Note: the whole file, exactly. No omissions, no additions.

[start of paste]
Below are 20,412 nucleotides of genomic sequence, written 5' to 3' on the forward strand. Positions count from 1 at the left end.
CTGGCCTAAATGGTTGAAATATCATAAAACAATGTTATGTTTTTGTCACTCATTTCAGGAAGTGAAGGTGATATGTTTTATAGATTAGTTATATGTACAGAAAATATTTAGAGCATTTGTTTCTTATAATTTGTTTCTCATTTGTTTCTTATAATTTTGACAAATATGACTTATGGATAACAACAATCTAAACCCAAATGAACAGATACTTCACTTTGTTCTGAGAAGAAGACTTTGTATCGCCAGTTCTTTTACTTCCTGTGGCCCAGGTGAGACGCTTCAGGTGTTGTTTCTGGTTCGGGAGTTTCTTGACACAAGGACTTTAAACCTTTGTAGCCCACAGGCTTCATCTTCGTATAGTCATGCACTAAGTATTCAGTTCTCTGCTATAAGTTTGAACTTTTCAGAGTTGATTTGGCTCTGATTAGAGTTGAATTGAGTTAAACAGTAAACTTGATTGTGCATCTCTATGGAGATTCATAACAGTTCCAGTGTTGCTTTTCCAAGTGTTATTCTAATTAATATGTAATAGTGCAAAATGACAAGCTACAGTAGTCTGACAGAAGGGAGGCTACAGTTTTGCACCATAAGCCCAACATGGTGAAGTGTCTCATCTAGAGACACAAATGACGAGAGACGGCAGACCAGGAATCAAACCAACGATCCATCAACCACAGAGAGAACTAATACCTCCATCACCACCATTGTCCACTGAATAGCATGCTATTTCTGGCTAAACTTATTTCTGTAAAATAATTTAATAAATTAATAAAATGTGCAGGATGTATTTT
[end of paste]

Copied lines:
Below are 20,412 nucleotides of genomic sequence, written 5' to 3' on the forward strand. Positions count from 1 at the left end.
CTGGCCTAAATGGTTGAAATATCATAAAACAATGTTATGTTTTTGTCACTCATTTCAGGAAGTGAAGGTGATATGTTTTATAGATTAGTTATATGTACAGAAAATATTTAGAGCATTTGTTTCTTATAATTTGTTTCTCATTTGTTTCTTATAATTTTGACAAATATGACTTATGGATAACAACAATCTAAACCCAAATGAACAGATACTTCACTTTGTTCTGAGAAGAAGACTTTGTATCGCCAGTTCTTTTACTTCCTGTGGCCCAGGTGAGACGCTTCAGGTGTTGTTTCTGGTTCGGGAGTTTCTTGACACAAGGACTTTAAACCTTTGTAGCCCACAGGCTTCATCTTCGTATAGTCATGCACTAAGTATTCAGTTCTCTGCTATAAGTTTGAACTTTTCAGAGTTGATTTGGCTCTGATTAGAGTTGAATTGAGTTAAACAGTAAACTTGATTGTGCATCTCTATGGAGATTCATAACAGTTCCAGTGTTGCTTTTCCAAGTGTTATTCTAATTAATATGTAATAGTGCAAAATGACAAGCTACAGTAGTCTGACAGAAGGGAGGCTACAGTTTTGCACCATAAGCCCAACATGGTGAAGTGTCTCATCTAGAGACACAAATGACGAGAGACGGCAGACCAGGAATCAAACCAACGATCCATCAACCACAGAGAGAACTAATACCTCCATCACCACCATTGTCCACTGAATAGCATGCTATTTCTGGCTAAACTTATTTCTGTAAAATAATTTAATAAATTAATAAAATGTGCAGGATGTATTTT